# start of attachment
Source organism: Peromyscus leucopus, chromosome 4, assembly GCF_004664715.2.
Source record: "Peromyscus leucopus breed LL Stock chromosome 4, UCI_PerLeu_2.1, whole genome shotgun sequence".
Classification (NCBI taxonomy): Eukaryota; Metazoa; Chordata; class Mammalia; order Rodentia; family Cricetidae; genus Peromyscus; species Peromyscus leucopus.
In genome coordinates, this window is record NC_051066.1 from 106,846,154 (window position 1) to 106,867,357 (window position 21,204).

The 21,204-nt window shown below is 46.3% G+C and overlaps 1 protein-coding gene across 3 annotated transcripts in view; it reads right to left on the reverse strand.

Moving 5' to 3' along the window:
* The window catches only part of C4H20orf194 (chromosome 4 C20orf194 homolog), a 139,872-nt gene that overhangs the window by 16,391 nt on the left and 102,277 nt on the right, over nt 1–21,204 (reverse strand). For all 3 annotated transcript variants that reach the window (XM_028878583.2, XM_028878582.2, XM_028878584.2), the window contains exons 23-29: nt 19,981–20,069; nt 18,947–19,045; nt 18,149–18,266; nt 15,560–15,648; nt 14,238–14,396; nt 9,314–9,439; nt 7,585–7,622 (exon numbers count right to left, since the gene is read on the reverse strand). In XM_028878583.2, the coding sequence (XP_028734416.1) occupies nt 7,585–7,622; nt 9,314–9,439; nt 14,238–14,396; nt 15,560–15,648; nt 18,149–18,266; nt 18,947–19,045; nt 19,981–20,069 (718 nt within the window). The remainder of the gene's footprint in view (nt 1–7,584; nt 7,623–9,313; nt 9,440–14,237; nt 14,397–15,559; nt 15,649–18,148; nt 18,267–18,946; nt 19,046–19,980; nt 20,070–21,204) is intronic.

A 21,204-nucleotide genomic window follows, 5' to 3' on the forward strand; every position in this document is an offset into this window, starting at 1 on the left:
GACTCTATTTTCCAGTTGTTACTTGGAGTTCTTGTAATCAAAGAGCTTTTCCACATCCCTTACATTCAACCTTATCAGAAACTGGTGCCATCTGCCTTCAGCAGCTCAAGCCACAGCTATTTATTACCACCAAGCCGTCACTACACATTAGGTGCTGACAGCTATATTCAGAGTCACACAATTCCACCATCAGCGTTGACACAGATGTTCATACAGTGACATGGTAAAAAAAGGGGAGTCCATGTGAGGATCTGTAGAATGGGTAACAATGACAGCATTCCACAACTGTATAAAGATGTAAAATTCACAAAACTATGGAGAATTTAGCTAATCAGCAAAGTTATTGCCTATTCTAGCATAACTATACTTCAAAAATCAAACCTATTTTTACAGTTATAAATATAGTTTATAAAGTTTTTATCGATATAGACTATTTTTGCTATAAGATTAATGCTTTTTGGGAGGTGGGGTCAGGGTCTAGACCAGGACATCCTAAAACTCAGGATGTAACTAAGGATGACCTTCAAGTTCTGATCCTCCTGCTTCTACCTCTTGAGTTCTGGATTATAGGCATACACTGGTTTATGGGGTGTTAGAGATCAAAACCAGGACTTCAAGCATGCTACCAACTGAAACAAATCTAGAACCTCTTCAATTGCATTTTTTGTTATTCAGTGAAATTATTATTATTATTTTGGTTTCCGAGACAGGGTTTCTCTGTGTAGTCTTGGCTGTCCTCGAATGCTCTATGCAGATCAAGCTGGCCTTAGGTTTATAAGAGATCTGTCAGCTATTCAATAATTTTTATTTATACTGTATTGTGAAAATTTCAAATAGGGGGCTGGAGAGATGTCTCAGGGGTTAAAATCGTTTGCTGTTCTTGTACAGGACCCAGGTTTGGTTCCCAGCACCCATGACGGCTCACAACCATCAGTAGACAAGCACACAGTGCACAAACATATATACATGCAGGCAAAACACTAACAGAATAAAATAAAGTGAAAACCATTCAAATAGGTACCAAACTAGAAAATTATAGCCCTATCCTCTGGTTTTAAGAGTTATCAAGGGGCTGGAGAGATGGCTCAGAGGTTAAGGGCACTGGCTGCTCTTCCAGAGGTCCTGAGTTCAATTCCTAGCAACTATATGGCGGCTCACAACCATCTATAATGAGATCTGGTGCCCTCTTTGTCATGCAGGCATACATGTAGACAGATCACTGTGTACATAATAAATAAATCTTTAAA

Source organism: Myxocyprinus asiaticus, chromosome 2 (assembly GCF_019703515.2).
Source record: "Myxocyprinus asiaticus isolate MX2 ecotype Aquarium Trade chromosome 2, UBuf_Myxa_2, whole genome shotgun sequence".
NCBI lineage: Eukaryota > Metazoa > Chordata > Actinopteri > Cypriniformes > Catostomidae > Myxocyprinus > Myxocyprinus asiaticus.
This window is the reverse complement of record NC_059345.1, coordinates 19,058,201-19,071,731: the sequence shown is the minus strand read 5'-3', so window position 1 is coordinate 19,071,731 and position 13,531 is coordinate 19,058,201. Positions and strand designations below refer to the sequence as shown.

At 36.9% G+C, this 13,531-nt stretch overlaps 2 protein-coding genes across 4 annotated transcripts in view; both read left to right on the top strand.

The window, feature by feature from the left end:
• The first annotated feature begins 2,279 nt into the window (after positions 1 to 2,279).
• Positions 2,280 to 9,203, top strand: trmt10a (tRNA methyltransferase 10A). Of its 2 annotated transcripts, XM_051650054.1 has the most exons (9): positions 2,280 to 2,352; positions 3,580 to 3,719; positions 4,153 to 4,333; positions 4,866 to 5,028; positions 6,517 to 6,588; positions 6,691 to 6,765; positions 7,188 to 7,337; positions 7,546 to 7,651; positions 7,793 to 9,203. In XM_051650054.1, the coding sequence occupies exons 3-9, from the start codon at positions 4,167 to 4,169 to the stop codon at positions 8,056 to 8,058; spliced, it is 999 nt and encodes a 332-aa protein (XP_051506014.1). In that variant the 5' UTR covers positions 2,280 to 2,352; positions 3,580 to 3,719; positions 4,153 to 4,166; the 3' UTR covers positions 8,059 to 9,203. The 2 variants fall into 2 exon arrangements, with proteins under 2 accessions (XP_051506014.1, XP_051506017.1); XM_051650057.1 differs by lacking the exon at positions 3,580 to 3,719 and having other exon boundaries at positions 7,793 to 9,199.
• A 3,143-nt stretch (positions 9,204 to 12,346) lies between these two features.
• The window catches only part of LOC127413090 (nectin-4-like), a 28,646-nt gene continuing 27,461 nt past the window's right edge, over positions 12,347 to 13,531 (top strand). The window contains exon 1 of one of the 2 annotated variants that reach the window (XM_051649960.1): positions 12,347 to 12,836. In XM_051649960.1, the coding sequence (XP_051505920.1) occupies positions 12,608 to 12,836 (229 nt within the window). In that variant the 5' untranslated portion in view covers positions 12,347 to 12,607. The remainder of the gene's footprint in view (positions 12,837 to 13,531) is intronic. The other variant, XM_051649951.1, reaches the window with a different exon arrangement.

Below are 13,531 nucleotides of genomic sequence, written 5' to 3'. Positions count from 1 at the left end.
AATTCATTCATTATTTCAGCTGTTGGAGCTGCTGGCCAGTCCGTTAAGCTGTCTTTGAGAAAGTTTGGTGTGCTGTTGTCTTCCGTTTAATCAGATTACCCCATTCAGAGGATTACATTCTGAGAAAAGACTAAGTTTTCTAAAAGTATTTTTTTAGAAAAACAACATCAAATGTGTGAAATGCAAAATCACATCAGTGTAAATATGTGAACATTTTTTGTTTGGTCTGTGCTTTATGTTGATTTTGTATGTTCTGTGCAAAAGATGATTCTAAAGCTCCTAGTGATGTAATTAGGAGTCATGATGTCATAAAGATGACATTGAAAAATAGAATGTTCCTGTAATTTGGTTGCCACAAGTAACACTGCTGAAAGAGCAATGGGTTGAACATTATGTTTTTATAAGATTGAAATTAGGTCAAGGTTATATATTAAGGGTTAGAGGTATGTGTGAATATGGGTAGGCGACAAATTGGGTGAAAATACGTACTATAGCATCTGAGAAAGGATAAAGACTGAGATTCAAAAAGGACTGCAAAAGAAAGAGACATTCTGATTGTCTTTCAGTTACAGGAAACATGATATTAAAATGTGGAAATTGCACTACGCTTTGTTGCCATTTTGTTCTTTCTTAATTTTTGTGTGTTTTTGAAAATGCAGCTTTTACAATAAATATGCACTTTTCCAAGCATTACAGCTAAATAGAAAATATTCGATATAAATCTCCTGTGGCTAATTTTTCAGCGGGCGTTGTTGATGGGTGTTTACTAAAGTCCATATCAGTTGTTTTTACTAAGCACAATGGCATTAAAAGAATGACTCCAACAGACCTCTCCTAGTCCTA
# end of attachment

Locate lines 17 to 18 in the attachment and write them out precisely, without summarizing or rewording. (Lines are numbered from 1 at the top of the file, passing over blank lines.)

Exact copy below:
• Positions 2,280 to 9,203, top strand: trmt10a (tRNA methyltransferase 10A). Of its 2 annotated transcripts, XM_051650054.1 has the most exons (9): positions 2,280 to 2,352; positions 3,580 to 3,719; positions 4,153 to 4,333; positions 4,866 to 5,028; positions 6,517 to 6,588; positions 6,691 to 6,765; positions 7,188 to 7,337; positions 7,546 to 7,651; positions 7,793 to 9,203. In XM_051650054.1, the coding sequence occupies exons 3-9, from the start codon at positions 4,167 to 4,169 to the stop codon at positions 8,056 to 8,058; spliced, it is 999 nt and encodes a 332-aa protein (XP_051506014.1). In that variant the 5' UTR covers positions 2,280 to 2,352; positions 3,580 to 3,719; positions 4,153 to 4,166; the 3' UTR covers positions 8,059 to 9,203. The 2 variants fall into 2 exon arrangements, with proteins under 2 accessions (XP_051506014.1, XP_051506017.1); XM_051650057.1 differs by lacking the exon at positions 3,580 to 3,719 and having other exon boundaries at positions 7,793 to 9,199.
• A 3,143-nt stretch (positions 9,204 to 12,346) lies between these two features.